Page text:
Today in 1854, the birthday of a very important person in the history of how we keep track of time: Ruth Belville, who has been called the “Greenwich Time Lady.”

She was born at a time when time was not nearly as standardized as it is today.

People often set their home clocks to a local sundial, or maybe the sounds of church bells or factory whistles, but those might still be a few minutes off from each other.

So one town’s 8:15 am might take place a little before the 8:15 am in the next town over.

In England, the most accurate time could be found at the Royal Observatory in Greenwich.

People would drop by and ask astronomers for a peek at their clocks, set with help from their fancy equipment.

Only this distracted the astronomers from their actual work.

The Astronomer Royal in Greenwich, England, John Pond, decided to delegate the job of dealing with the time-curious to his assistant: John Henry Belville, Ruth’s father.

The elder Belville became a time entrepreneur, buying a top-end chronometer that he regularly synced up with official Greenwich time and selling the time to clients.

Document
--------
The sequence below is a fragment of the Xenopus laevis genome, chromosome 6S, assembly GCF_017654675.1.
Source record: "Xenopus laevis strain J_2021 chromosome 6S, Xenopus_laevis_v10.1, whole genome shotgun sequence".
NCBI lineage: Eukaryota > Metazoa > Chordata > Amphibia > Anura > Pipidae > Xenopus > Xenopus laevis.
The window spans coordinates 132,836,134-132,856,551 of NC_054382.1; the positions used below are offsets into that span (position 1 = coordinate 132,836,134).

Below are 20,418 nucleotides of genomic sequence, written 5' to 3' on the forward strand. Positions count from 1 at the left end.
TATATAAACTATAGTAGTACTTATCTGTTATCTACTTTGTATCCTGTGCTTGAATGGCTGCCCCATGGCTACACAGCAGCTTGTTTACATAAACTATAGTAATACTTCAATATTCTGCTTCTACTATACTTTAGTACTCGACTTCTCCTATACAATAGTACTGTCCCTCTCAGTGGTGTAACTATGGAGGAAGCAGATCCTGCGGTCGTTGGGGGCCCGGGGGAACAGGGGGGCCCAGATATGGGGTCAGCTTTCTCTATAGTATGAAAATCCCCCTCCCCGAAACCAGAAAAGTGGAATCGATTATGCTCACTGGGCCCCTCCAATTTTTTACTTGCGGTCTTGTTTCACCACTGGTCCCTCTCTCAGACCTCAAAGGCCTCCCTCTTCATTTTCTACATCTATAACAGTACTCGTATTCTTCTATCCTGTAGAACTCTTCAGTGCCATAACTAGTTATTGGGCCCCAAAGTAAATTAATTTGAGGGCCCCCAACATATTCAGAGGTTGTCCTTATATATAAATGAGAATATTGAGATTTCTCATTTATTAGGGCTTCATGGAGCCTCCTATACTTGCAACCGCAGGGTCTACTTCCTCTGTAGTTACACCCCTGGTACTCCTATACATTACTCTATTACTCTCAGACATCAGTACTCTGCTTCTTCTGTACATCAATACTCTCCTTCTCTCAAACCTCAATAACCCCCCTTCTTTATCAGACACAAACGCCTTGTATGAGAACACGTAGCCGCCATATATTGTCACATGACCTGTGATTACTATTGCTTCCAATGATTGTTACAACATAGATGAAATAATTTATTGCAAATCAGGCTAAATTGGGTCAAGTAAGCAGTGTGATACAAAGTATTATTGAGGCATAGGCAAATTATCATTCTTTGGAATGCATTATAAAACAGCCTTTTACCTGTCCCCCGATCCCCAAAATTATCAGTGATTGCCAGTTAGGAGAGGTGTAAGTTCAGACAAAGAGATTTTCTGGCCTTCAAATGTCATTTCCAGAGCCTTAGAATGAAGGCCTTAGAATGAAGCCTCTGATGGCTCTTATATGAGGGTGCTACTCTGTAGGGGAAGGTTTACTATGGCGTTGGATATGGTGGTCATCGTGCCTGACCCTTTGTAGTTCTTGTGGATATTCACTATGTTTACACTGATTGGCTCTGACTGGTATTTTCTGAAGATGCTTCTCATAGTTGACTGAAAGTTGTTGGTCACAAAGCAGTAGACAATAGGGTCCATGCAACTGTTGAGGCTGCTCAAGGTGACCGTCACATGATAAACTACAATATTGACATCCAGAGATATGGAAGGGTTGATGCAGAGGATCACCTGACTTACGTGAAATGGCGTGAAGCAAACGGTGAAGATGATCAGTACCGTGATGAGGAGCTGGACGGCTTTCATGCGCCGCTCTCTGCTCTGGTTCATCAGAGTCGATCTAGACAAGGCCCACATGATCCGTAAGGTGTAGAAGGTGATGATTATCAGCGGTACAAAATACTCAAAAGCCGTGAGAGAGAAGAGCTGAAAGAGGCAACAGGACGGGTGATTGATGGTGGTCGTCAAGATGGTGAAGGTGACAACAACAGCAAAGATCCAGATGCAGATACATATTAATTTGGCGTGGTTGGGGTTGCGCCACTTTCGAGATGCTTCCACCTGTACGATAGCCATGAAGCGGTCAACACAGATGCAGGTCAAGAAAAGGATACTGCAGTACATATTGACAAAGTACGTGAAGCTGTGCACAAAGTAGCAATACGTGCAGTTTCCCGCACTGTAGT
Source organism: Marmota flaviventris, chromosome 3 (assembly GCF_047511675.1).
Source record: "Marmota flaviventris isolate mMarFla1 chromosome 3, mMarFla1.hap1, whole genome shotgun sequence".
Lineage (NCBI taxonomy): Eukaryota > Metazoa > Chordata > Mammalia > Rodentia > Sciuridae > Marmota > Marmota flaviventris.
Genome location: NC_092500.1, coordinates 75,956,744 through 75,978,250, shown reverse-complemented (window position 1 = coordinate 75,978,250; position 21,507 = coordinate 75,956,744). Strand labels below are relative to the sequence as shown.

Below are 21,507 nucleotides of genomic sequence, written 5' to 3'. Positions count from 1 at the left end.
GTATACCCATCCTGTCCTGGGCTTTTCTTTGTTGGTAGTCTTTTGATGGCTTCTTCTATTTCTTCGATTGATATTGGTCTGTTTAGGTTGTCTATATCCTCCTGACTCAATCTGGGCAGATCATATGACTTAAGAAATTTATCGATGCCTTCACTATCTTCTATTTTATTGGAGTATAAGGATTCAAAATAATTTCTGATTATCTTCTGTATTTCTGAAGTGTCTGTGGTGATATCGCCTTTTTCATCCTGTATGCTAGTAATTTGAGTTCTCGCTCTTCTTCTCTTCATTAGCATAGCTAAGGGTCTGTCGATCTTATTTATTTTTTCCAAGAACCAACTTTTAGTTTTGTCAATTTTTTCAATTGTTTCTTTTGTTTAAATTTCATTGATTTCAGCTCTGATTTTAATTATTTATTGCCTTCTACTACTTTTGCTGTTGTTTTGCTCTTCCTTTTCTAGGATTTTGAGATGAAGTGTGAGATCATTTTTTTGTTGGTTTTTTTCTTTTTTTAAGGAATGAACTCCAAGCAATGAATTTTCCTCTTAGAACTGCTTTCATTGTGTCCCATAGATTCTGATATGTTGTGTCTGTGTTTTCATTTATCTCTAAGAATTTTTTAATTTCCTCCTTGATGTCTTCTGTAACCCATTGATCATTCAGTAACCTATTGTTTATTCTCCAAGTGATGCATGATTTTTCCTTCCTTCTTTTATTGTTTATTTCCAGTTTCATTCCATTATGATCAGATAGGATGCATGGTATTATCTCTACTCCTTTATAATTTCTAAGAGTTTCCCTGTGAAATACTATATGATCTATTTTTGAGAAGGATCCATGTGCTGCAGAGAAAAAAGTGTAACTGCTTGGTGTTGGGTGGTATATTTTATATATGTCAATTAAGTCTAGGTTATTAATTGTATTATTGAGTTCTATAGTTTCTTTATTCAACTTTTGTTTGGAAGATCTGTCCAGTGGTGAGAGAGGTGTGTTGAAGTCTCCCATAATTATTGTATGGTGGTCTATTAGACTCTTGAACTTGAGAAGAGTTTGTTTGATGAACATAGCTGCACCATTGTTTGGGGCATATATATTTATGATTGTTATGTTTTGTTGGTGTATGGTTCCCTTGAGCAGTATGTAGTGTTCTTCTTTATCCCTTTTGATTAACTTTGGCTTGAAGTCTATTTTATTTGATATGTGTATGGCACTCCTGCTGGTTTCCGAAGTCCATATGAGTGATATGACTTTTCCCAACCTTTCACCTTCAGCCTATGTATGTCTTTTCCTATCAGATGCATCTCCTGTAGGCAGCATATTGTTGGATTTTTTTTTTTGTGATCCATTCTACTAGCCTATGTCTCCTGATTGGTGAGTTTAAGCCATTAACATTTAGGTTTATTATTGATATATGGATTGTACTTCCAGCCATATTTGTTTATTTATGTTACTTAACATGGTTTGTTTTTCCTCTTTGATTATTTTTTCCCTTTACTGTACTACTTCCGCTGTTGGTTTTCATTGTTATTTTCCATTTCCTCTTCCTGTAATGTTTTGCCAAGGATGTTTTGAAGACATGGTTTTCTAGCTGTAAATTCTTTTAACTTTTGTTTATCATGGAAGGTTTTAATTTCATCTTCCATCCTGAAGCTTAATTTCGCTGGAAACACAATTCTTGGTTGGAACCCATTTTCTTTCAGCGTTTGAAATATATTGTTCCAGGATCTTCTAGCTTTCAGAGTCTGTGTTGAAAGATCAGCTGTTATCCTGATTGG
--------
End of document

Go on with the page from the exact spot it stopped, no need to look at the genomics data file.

They included financial institutions, chronometer makers, even wealthy people who wanted the status symbol of really accurate time.

John Henry Belville continued this work for the rest of his life.

His widow picked up from there, and at the end of her life, Ruth Belville took up the job.

She would go weekly to the observatory and get a certificate to show the accuracy of her special timepiece, which she named Arnold.

And she carried on doing this for decades, becoming known as the Greenwich Time Lady and infuriating some big names in the telegraph business who wanted those customers to use their service instead.

They launched a kind of PR campaign against her, mocking her business and spreading rumors about her character and virtue (!)

It didn’t work: Ruth Belville stayed on the job until 1939, when she was well into her eighties.

Of course, by then, times were changing.

People could get the latest time from the radio, later from the TV.

There have also been phone numbers you could call to get the time.

And today, phones, computers and smart watches sync up automatically to atomic clocks that are even more accurate than the systems the old astronomers used to use.

In a way, the time carriers come to everybody now.

This weekend in Las Vegas, the National Grocers Association is holding the Best Bagger National Championship!

The official description speaks for itself: “Elite baggers from across the country vie for the championship title and a $10,000 cash prize during the evening event.”

History: The lady who sold time (New Scientist)

2024 Best Bagger National Championship

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Fox Photos/Hulton Archive, via Wikicommons